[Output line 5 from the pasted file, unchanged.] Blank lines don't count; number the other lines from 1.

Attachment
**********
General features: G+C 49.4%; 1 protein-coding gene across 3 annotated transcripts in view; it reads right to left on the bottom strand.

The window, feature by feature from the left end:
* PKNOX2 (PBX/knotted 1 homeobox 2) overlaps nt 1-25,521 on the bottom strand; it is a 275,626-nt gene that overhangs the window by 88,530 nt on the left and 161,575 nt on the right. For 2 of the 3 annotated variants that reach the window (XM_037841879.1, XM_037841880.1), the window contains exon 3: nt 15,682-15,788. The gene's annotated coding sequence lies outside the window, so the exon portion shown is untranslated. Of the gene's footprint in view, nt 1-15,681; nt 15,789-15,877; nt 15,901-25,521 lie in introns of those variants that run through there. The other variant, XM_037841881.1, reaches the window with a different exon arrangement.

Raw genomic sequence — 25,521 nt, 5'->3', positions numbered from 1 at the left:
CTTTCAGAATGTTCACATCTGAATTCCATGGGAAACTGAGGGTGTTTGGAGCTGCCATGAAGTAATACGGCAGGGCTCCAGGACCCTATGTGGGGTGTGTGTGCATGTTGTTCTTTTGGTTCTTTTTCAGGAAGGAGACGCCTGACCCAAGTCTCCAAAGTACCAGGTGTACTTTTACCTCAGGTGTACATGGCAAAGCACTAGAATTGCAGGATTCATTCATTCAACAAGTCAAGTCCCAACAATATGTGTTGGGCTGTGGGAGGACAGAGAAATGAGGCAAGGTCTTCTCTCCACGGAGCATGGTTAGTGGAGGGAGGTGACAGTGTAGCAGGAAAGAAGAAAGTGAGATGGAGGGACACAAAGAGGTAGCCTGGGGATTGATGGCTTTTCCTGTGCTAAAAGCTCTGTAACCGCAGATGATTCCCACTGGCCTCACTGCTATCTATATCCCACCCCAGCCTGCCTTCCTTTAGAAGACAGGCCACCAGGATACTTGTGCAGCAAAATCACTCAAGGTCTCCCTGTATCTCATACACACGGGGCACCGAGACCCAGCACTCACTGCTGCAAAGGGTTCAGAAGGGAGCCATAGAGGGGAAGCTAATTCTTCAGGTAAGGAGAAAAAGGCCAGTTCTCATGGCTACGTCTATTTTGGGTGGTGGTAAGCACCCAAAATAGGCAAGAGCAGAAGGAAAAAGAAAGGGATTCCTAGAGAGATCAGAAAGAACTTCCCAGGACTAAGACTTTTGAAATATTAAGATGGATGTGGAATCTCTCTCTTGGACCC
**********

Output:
CTTTCAGAATGTTCACATCTGAATTCCATGGGAAACTGAGGGTGTTTGGAGCTGCCATGAAGTAATACGGCAGGGCTCCAGGACCCTATGTGGGGTGTGTGTGCATGTTGTTCTTTTGGTTCTTTTTCAGGAAGGAGACGCCTGACCCAAGTCTCCAAAGTACCAGGTGTACTTTTACCTCAGGTGTACATGGCAAAGCACTAGAATTGCAGGATTCATTCATTCAACAAGTCAAGTCCCAACAATATGTGTTGGGCTGTGGGAGGACAGAGAAATGAGGCAAGGTCTTCTCTCCACGGAGCATGGTTAGTGGAGGGAGGTGACAGTGTAGCAGGAAAGAAGAAAGTGAGATGGAGGGACACAAAGAGGTAGCCTGGGGATTGATGGCTTTTCCTGTGCTAAAAGCTCTGTAACCGCAGATGATTCCCACTGGCCTCACTGCTATCTATATCCCACCCCAGCCTGCCTTCCTTTAGAAGACAGGCCACCAGGATACTTGTGCAGCAAAATCACTCAAGGTCTCCCTGTATCTCATACACACGGGGCACCGAGACCCAGCACTCACTGCTGCAAAGGGTTCAGAAGGGAGCCATAGAGGGGAAGCTAATTCTTCAGGTAAGGAGAAAAAGGCCAGTTCTCATGGCTACGTCTATTTTGGGTGGTGGTAAGCACCCAAAATAGGCAAGAGCAGAAGGAAAAAGAAAGGGATTCCTAGAGAGATCAGAAAGAACTTCCCAGGACTAAGACTTTTGAAATATTAAGATGGATGTGGAATCTCTCTCTTGGACCC